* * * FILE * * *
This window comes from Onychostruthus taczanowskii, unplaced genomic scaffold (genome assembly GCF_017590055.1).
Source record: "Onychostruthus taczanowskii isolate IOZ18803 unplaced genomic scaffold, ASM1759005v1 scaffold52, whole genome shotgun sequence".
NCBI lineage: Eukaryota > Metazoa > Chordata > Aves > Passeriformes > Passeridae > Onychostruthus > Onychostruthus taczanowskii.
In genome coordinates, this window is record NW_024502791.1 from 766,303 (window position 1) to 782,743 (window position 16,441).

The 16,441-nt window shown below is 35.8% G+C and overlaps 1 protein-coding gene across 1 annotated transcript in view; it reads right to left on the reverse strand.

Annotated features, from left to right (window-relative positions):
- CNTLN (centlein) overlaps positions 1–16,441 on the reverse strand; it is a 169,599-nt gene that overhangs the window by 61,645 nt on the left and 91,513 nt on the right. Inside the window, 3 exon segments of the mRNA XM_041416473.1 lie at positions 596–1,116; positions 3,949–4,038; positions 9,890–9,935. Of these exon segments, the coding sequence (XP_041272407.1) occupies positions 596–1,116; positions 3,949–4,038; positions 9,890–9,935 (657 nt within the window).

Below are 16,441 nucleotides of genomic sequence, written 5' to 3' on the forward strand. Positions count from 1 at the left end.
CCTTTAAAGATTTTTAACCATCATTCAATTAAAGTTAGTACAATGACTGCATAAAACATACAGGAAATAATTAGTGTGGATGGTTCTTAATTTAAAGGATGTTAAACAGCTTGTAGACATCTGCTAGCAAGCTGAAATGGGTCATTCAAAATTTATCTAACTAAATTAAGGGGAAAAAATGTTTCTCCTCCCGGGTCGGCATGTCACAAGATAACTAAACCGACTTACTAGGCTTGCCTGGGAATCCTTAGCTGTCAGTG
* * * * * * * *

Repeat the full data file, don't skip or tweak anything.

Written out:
This window comes from Onychostruthus taczanowskii, unplaced genomic scaffold (genome assembly GCF_017590055.1).
Source record: "Onychostruthus taczanowskii isolate IOZ18803 unplaced genomic scaffold, ASM1759005v1 scaffold52, whole genome shotgun sequence".
NCBI lineage: Eukaryota > Metazoa > Chordata > Aves > Passeriformes > Passeridae > Onychostruthus > Onychostruthus taczanowskii.
In genome coordinates, this window is record NW_024502791.1 from 766,303 (window position 1) to 782,743 (window position 16,441).

The 16,441-nt window shown below is 35.8% G+C and overlaps 1 protein-coding gene across 1 annotated transcript in view; it reads right to left on the reverse strand.

Annotated features, from left to right (window-relative positions):
- CNTLN (centlein) overlaps positions 1–16,441 on the reverse strand; it is a 169,599-nt gene that overhangs the window by 61,645 nt on the left and 91,513 nt on the right. Inside the window, 3 exon segments of the mRNA XM_041416473.1 lie at positions 596–1,116; positions 3,949–4,038; positions 9,890–9,935. Of these exon segments, the coding sequence (XP_041272407.1) occupies positions 596–1,116; positions 3,949–4,038; positions 9,890–9,935 (657 nt within the window).

Below are 16,441 nucleotides of genomic sequence, written 5' to 3' on the forward strand. Positions count from 1 at the left end.
CCTTTAAAGATTTTTAACCATCATTCAATTAAAGTTAGTACAATGACTGCATAAAACATACAGGAAATAATTAGTGTGGATGGTTCTTAATTTAAAGGATGTTAAACAGCTTGTAGACATCTGCTAGCAAGCTGAAATGGGTCATTCAAAATTTATCTAACTAAATTAAGGGGAAAAAATGTTTCTCCTCCCGGGTCGGCATGTCACAAGATAACTAAACCGACTTACTAGGCTTGCCTGGGAATCCTTAGCTGTCAGTG